Re-visiting an install of 386BSD 0.0

    I shall be telling this with a sigh
    Somewhere ages and ages hence:
    Two roads diverged in a wood,
            and I ---
    I took the one less traveled by,
    And that has made all the difference.
       "The Road Not Taken" [1916] -- Robert Frost

I didn’t want to make my last post exclusively focusing on 386BSD 0.0, but I thought the least I could do to honor Bill’s passing was to re-install 0.0 in 2022. As I mentioned his liberating Net/2 and giving it away for free for lowly 386/486 based users ushered in a massive shift in computer software where so called minicomputer software was now available for micro computer users. Granted 32bit micro computers, even in 1992 were very expensive, but they were not out of the reach of mere mortals. No longer did you have to share a VAX, you could run Emacs all by yourself! As with every great leap, the 0.0 is a bit rough around the edges, but with a bit of work it can be brought up to a running state, even in 2022.

But talking with my muse about legacies, and the impact of this release I thought I should at least go thru the motions, and re-do an installation, a documented one at that!

Stealing fire from the gods:

Although I had done this years ago, I was insanely light on details. From what I remember I did this on VMware, and I think it was fusion on OS X, then switching over to Bochs. To be fair it was over 11 years ago.

Anyways I’m going to use the VMware player (because I’m cheap), and just create a simple VM for MS-DOS that has 16MB of RAM, and a 100MB disk. Also because of weird issues I added 2 floppy drives, and a serial & parallel port opened up to named pipe servers so I can move data in & out during the install. This was really needed as the installation guide is ON the floppy, and not provided externally.

VMware disk geometry

One of the things about 386BSD 0.0 is that it’s more VAX than PC OS, so it doesn’t use partition tables. This also means geometry matters. So hitting F2 when the VM tries to boot, I found that VMware has given me the interesting geometry of 207 cylinders, 16 heads, and a density of 63 sectors/track. If you multiply 207*16*63 you get 208656 usable sectors, which will be important. Multiply that by 512 for bytes per sector you get a capacity of 106,831,872. Isn’t formatting disks like it’s the 1970s fun? Obviously if you attempt to follow along, obviously yours could be different.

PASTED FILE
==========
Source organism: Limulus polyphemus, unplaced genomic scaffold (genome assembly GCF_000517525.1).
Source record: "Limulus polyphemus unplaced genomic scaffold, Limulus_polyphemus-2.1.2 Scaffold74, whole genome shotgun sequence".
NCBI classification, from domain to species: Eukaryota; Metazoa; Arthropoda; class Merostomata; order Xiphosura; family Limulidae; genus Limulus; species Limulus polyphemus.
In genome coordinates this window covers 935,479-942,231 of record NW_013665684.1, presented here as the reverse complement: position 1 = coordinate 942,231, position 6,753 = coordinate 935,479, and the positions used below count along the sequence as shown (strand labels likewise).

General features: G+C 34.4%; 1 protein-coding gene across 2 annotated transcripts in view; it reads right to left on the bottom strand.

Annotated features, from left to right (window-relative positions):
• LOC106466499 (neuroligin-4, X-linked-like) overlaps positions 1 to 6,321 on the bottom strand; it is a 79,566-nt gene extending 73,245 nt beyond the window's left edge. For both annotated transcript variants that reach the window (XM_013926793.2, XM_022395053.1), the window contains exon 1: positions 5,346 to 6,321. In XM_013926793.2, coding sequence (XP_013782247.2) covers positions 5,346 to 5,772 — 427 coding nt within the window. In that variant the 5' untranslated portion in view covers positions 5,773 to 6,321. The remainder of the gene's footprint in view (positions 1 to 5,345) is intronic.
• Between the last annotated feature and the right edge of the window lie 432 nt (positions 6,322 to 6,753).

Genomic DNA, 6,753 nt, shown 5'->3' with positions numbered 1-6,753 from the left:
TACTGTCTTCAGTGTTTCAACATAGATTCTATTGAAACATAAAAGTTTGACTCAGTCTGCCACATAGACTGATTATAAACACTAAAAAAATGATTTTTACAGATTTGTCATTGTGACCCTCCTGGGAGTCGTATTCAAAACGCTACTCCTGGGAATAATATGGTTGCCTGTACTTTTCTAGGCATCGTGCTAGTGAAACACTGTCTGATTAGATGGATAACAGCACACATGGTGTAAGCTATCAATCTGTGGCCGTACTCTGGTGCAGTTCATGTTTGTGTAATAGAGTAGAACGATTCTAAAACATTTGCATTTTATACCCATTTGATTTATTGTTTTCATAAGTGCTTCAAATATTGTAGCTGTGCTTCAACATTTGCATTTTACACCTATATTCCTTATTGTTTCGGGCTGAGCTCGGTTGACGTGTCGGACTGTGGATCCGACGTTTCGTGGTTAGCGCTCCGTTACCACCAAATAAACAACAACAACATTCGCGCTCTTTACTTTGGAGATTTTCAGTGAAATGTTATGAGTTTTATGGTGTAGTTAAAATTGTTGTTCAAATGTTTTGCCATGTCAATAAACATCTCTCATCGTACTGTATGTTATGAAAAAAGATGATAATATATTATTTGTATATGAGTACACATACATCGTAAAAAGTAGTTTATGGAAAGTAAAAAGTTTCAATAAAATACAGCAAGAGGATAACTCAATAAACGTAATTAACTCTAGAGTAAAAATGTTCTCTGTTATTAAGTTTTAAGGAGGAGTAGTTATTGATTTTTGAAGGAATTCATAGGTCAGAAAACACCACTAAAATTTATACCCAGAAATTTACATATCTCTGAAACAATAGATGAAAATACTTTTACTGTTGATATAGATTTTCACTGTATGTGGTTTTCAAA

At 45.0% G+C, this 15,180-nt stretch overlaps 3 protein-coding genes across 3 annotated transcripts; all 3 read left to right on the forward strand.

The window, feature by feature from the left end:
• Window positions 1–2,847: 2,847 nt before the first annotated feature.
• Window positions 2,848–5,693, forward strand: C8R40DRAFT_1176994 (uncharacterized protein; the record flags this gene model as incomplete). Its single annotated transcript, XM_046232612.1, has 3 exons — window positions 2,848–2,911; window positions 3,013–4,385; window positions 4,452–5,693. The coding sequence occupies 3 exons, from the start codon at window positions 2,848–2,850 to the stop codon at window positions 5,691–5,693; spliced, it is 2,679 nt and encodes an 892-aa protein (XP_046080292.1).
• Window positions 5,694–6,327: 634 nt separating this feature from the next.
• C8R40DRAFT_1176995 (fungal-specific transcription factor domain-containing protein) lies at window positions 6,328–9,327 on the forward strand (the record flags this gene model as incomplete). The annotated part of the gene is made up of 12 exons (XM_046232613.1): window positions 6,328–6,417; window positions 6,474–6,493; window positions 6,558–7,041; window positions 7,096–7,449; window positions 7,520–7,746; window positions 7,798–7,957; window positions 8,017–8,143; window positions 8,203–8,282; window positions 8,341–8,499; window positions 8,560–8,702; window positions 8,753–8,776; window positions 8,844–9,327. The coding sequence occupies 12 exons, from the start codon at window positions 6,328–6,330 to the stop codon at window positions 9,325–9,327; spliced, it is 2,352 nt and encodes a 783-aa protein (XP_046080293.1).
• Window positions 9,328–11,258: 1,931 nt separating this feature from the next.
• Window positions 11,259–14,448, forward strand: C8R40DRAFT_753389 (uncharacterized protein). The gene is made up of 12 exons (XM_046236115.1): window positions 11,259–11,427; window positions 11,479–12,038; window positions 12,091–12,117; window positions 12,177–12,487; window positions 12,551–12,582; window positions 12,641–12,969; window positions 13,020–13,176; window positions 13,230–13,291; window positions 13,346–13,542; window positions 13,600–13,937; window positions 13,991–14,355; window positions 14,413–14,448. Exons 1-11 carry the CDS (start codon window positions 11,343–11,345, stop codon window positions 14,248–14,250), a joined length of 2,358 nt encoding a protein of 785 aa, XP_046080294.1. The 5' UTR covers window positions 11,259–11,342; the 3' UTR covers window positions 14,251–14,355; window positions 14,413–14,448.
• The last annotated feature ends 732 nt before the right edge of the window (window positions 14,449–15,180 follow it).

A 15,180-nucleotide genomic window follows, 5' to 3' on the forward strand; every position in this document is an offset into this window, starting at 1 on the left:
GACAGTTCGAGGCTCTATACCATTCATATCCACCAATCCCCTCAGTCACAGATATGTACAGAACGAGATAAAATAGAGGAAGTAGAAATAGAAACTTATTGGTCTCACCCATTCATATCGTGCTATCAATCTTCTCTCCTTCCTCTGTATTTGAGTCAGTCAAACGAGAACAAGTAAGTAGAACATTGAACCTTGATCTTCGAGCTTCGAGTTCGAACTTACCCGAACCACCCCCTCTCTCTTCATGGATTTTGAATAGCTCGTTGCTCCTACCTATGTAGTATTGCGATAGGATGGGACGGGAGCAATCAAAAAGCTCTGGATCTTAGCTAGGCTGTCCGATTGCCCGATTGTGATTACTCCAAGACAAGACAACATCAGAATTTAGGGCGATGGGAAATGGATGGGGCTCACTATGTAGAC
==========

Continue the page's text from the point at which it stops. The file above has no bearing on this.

Booting off install diskette

Throwing the install disk in the VM will boot it up to the prompt very quickly. So that’s nice. The bootloader is either not interactive at all, or modern machines are so fast, any timeout mechanism just doesn’t work.

As we are unceremonially dumped to a root prompt, it’s time to start the install! From the guide we first remount the floppy drive as read-write with the following:

mount -u /dev/fd0a /

Now for the fun part, we need to create an entry in the /etc/disktab to describe our disk, so we can label it. You can either type all this in, use the serial port, or just edit the Conner 3100 disk and turn it into this:

vmware100|VMWare Virtual 100MB IDE:\
:dt=ST506:ty=winchester:se#512:nt#16:ns#63:nc#207:sf: \
:pa#12144:oa#0:ta=4.2BSD:ba#4096:fa#512: \
:pb#12144:ob#12144:tb=swap: \
:pc#208656:oc#0: \

As you can see the big changes are the ‘dt’ or disk type line nt,ns and nc, which describe heads, density and cylinders. And how 16,63,207 came from the disk geometry from above. The ‘pa’,’pb’… entries describe partitions, and since they are at the start of the disk, nothing changes there since partitions are described in sectors. Partition C refrences the entire disk, so it’s set to the calculated 208656 sectors. Partition A+B is 24288, so 208,656-24,288 is 184,368 which then gives us the size of partition H. I can’t imagine what a stumbling block this would have been in 1992, as you really have to know your disks geometry. And of course you cannot share your disk with anything else, just like the VAX BSD installs.

With the disklabel defined, it’s now time to write it to the disk:

disklabel -r -w wd0 vmware100

And as suggested you should read it back to make sure it’s correct:

disklabel -r wd0
wd0 labeled as a custom VMware 100

Now we can format the partitions, and get ready to transfer the floppy disk to the hard disk. Basically it boils down to this:

newfs wd0a
newfs wd0h
bad144 wd0 -f
mount /dev/wd0a /mnt
mkdir /mnt/usr
mount /dev/wd0h /mnt/usr
(cd /;tar -cf - .)|(cd /mnt;tar -xvf -)
umount /mnt/usr
umount /mnt
fsck -y /dev/rwd0a
fsck -y /dev/rwd0h

Oddly enough the restore set also has files for the root, *however* it’s not complete, so you need to make sure to get files from the floppy, and again from the restore set.